Limestone and limestone blocks play a significant role in the landscape of the Texas Hill Country and gardens in Austin, Texas. The region is known for its unique geology, characterized by extensive limestone formations.
In Patricia’s Austin garden, she had no choice but to feature the regional limestone. A huge piece of Limestone ledge is right in the middle of the backyard. Take a look at the picture below – that big stone wasn’t going anywhere.
This garden’s lush planting is beautiful, but the real star of this garden is the hardscaping. The deck levels off an area immediately adjacent to the house and blends to the natural surface of the large piece of the ledge.
Limestone can be fairly easy to work with, so I am curious to know if the “steps” were there or if they were augmented with a little hand carving.
Set atop the ledge base; planting areas were created by building small retaining walls and beds with limestone blocks that match the existing stone.
The edges are always the trickiest part of a garden’s design. How does one thing blend with another thing? Here, the deck butts up to the stone, and the stone walls (in places) sit with the deck. It isn’t too perfect, and I think that its success is in the acceptance of a less and perfectly level surface and a good enough blend between the two surfaces.
Turning a Problem into a Feature
When we plan gardens out on paper, we have a natural tendency to line things up; we make perfect right-angled corners, and generally, we get very organized about layout. But sometimes, that isn’t the best way to move forward. This garden’s challenge was to work with the large organic-shaped stone and build around and on it. It is a reminder that sometimes you just have to go with the flow and let the landscape lead you to the best design.
Using Limestone in the Garden
1. Natural Aesthetic: Limestone is a prevalent natural material in the Texas Hill Country (and other parts of the world). Its warm, earthy tones will blend seamlessly with the local landscape where it originates.(Please – don’t bring limestone to New England – it’s not a thing around here!) Many garden designers and landscapers choose to incorporate limestone in hardscaping elements like pathways, retaining walls, and borders to create a cohesive and harmonious look.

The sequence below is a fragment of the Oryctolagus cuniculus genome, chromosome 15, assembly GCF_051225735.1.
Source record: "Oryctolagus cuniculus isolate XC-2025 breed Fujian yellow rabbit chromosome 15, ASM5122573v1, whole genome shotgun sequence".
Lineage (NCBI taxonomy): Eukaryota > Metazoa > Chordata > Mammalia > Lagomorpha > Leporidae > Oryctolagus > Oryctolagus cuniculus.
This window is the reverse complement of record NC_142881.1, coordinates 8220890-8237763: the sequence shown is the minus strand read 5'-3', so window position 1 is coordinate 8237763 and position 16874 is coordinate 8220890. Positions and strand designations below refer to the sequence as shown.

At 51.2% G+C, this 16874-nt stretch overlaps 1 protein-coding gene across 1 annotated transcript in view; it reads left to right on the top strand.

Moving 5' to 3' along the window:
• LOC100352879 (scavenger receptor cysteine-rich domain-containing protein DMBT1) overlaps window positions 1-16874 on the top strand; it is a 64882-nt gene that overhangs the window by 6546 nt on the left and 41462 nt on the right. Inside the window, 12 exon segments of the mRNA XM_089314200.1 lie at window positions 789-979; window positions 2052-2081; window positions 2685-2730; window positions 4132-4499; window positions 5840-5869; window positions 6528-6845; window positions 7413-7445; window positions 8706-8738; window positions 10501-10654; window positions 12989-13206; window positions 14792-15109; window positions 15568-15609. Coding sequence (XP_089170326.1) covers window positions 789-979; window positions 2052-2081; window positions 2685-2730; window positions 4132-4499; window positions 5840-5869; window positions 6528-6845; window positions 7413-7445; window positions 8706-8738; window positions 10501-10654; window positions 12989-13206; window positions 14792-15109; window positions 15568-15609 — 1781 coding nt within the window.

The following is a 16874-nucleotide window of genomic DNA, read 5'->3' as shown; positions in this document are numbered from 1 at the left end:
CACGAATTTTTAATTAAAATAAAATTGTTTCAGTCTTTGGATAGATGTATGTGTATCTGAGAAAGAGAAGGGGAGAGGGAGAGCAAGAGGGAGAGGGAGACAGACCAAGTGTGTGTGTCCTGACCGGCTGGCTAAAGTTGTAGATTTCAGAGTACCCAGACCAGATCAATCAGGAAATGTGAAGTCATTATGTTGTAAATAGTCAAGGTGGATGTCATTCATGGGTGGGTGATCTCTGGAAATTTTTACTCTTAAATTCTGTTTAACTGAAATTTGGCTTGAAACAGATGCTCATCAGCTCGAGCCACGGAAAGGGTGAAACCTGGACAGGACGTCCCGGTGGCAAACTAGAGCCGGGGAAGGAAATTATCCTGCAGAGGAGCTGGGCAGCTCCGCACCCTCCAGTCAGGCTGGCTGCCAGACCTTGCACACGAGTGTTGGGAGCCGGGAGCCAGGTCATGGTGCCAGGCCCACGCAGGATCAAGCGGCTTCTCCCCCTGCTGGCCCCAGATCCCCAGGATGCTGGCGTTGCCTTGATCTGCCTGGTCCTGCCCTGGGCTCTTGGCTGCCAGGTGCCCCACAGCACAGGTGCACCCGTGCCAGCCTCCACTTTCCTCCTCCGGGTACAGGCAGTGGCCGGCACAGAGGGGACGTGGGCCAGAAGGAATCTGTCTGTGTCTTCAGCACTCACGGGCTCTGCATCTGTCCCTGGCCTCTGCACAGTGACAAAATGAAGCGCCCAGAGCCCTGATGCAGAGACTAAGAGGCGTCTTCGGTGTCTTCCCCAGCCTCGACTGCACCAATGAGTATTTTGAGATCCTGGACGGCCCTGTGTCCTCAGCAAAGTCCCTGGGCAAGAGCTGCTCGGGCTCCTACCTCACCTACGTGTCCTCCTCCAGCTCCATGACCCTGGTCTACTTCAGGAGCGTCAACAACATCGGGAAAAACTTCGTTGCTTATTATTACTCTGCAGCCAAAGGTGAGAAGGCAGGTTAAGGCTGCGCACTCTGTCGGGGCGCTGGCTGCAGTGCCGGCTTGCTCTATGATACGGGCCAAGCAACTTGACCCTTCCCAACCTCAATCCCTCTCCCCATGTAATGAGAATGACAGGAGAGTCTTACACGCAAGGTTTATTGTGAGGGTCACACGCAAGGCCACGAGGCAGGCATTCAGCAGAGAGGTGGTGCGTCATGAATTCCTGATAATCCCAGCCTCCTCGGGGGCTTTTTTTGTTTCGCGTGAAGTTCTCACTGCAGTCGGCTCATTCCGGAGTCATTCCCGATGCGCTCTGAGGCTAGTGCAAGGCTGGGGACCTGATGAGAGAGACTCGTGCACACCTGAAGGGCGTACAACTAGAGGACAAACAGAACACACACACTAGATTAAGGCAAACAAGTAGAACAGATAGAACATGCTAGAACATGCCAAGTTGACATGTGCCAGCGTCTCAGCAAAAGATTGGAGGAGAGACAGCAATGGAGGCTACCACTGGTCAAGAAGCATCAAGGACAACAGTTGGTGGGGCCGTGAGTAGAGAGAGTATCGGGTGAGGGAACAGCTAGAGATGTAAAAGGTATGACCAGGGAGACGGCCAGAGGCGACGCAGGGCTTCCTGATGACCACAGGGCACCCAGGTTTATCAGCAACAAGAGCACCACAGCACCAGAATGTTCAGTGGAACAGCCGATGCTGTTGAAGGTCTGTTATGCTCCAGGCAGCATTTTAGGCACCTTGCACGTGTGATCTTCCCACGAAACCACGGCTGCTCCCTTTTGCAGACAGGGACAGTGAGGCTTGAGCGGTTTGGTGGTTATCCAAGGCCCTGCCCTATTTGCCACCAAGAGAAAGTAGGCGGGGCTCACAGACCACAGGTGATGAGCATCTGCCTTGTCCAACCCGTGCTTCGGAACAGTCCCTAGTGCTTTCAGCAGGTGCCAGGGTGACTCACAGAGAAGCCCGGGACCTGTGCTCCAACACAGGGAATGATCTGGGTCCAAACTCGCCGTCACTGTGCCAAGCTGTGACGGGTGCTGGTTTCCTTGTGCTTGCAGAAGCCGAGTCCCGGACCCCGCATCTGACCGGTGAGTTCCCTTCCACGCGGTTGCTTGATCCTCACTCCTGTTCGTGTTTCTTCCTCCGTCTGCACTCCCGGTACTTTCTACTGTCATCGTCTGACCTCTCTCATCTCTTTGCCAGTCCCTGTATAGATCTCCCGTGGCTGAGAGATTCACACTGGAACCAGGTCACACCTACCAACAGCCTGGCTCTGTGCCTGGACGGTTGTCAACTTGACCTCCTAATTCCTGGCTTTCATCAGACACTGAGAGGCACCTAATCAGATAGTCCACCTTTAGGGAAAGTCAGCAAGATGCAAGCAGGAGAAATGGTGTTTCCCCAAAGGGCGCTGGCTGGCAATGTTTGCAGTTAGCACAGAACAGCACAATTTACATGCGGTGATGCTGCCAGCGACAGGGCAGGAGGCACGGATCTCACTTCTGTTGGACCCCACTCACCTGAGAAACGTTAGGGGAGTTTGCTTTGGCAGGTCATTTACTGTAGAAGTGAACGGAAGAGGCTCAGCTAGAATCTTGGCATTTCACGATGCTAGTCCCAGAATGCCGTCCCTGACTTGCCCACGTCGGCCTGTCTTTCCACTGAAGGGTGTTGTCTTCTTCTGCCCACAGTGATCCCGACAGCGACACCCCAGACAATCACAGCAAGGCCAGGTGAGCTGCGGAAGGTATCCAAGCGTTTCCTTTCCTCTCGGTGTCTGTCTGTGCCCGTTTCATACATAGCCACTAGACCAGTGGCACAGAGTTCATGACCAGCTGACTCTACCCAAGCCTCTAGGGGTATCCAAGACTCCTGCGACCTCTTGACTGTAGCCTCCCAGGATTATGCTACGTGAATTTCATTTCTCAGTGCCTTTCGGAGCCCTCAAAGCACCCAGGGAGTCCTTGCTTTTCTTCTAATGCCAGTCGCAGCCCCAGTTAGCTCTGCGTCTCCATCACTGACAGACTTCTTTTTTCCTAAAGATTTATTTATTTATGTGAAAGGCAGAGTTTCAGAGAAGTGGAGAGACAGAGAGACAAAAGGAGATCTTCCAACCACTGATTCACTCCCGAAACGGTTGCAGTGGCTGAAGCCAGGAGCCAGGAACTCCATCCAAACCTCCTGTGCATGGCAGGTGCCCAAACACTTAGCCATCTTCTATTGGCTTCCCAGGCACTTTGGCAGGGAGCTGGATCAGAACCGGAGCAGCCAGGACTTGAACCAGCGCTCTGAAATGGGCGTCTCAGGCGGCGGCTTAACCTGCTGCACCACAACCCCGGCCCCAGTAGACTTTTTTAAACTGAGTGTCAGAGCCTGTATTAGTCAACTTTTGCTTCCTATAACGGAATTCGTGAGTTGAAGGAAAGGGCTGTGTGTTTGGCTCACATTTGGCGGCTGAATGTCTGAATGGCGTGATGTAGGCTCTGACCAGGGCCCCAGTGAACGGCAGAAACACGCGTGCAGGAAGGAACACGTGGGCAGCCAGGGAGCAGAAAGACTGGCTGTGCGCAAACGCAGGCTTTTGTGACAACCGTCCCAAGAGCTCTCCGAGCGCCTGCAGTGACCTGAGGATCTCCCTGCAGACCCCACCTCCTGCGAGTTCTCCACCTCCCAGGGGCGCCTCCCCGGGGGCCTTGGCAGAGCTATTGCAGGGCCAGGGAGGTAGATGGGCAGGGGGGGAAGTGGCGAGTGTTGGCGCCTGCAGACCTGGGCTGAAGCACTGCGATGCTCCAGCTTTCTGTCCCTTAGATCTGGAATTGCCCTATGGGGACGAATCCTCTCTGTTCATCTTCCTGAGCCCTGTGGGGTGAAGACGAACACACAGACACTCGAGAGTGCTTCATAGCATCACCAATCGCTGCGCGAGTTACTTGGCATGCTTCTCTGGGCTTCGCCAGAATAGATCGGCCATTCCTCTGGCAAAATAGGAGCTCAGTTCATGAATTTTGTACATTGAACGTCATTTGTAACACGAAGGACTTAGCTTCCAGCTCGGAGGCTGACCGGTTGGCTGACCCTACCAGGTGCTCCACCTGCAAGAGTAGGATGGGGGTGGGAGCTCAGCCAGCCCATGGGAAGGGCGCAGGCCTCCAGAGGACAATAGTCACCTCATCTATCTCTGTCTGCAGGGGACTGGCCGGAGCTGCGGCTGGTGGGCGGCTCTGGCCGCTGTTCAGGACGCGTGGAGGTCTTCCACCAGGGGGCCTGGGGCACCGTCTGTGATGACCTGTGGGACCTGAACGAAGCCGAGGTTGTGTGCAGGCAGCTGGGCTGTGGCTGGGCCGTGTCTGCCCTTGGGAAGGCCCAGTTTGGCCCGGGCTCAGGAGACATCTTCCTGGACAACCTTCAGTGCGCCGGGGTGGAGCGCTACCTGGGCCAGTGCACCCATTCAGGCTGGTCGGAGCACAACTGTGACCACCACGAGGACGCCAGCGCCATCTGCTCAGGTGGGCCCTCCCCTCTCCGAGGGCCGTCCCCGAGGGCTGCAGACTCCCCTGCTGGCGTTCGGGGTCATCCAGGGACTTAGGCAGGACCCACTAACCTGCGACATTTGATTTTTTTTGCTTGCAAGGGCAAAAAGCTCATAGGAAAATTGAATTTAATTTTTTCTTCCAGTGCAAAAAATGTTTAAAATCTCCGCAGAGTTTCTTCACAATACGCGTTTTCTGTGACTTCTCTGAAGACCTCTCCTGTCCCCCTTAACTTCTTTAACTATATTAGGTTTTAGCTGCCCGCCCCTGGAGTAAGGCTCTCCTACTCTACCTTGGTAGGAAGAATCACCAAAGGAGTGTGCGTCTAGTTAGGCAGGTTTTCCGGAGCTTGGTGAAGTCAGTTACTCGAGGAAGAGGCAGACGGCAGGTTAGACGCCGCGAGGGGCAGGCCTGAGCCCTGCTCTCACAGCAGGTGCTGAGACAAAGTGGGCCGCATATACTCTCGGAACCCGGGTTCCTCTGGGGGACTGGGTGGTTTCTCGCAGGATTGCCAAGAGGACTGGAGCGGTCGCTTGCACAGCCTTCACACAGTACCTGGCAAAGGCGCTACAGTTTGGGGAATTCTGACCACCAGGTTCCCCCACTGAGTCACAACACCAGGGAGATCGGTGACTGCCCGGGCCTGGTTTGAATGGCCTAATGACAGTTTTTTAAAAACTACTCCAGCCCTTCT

2. Durability: Limestone is a durable and weather-resistant material, making it well-suited for the challenging climates where it is often found. It can withstand hot and dry summers and occasional heavy rainfall.
3. Retaining Walls: Limestone blocks are often used to build retaining walls. These walls serve practical purposes like erosion control and add a distinctive character to the garden. The natural texture of limestone complements the indigenous flora. Look closely at limestone when working with it. In many places, limestone can contain fossils and remnants of the past that add even more character and beauty to the garden.
4. Water Features: Limestone is ideal for creating water features such as fountains and cascading waterfalls. Its porous nature can help filter and purify water, making it a sustainable choice for garden designs with water elements.
5. Native Planting: Gardeners in limestone-rich regions often incorporate native plants that thrive in the limestone-rich soil. These plants have adapted to the unique conditions of the area, including the alkaline nature of limestone, and they contribute to the region’s distinctive landscape.
6. Mix and Match: If you look closely at these limestone block walls, you can see that terracotta has also been used to add detail to the design. Terracotta is also indigenous to this region, and when you are considering materials, you can always mix and match them with native materials and feel confident that they will work together.
images by pawightm